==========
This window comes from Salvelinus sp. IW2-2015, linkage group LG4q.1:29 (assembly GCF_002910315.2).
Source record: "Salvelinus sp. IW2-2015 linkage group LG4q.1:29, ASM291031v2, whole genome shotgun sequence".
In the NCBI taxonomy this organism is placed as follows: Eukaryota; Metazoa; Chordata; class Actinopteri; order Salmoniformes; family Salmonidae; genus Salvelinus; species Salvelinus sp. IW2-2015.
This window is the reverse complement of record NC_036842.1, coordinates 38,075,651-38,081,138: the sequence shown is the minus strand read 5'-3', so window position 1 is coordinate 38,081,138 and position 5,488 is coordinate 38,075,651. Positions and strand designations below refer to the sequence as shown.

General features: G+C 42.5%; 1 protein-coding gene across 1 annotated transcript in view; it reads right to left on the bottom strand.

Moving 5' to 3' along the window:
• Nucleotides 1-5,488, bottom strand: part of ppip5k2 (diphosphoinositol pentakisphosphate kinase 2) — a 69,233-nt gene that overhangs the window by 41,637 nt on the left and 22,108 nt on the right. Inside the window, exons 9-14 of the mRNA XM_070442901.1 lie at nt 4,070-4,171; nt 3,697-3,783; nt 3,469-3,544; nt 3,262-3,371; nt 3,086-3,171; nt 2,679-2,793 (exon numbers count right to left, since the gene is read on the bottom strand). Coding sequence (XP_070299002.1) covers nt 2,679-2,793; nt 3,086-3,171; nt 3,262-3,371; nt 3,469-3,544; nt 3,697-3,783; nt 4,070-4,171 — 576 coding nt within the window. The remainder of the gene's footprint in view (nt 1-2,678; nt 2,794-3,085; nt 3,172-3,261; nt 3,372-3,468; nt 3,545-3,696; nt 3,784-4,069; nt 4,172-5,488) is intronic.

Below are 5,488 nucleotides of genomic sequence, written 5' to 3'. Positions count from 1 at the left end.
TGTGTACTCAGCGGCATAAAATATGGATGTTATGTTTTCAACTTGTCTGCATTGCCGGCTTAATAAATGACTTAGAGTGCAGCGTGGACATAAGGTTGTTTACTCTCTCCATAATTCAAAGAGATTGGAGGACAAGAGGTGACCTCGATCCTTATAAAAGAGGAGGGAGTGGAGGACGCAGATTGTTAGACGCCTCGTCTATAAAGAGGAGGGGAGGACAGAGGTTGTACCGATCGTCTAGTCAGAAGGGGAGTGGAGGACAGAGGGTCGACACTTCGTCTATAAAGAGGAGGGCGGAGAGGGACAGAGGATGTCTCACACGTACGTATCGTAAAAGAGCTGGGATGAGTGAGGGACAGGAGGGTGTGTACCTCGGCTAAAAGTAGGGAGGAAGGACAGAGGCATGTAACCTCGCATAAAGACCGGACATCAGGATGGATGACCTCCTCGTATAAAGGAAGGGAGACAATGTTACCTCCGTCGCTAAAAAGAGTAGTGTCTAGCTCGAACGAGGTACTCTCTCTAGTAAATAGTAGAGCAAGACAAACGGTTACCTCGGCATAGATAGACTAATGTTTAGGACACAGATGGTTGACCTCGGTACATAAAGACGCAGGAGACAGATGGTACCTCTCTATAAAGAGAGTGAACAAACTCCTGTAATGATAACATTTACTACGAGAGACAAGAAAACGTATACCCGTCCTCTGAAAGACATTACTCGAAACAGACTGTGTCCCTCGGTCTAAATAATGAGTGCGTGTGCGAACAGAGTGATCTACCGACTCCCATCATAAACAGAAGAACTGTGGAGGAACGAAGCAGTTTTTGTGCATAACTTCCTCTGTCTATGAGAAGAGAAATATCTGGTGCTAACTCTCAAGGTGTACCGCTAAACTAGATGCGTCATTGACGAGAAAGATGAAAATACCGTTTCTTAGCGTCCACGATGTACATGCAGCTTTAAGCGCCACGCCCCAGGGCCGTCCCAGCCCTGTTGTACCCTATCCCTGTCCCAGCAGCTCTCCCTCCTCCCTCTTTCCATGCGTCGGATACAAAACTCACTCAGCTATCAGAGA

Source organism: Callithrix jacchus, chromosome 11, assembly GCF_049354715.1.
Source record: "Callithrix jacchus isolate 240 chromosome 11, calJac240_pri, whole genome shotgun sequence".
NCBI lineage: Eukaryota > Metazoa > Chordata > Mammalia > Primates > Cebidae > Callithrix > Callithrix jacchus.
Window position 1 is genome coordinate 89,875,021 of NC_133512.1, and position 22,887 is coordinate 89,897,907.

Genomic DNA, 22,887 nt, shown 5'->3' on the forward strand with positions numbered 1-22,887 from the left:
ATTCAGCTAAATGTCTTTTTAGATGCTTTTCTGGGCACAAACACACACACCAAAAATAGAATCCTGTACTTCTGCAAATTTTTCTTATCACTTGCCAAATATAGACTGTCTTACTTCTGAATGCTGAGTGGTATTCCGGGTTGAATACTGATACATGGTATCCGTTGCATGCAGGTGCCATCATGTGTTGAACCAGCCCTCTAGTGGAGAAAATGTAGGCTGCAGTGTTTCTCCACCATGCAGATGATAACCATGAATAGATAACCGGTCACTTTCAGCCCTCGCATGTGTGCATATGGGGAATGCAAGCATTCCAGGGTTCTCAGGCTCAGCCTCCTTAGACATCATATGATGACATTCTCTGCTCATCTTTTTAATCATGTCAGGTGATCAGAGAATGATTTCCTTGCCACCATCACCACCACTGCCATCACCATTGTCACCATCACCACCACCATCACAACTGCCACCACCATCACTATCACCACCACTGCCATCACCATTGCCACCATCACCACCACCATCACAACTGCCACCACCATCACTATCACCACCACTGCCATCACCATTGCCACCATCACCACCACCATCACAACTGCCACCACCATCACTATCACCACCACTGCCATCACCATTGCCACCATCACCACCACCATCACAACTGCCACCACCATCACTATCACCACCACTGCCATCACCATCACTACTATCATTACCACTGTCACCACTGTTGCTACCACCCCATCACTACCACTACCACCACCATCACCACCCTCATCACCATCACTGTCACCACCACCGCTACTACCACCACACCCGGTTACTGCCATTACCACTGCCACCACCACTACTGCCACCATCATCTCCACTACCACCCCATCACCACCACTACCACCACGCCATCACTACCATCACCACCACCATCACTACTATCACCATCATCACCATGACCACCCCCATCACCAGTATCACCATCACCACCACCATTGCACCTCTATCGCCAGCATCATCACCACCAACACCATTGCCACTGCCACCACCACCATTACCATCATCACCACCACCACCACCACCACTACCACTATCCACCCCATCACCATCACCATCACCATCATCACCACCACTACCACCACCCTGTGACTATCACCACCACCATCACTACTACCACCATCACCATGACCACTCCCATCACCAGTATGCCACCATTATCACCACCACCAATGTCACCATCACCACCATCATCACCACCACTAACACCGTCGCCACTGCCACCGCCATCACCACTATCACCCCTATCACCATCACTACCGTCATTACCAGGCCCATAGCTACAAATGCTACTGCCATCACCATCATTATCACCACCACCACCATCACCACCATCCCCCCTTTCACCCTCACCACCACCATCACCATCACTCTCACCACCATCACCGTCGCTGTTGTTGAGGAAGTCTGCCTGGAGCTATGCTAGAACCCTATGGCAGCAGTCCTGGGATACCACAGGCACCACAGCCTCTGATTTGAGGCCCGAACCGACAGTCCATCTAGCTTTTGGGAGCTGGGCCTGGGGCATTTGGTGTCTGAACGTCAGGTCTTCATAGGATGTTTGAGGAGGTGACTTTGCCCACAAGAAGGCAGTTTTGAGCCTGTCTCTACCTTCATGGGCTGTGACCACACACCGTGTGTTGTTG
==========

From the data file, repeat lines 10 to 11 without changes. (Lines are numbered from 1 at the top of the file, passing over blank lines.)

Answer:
Source organism: Callithrix jacchus, chromosome 11, assembly GCF_049354715.1.
Source record: "Callithrix jacchus isolate 240 chromosome 11, calJac240_pri, whole genome shotgun sequence".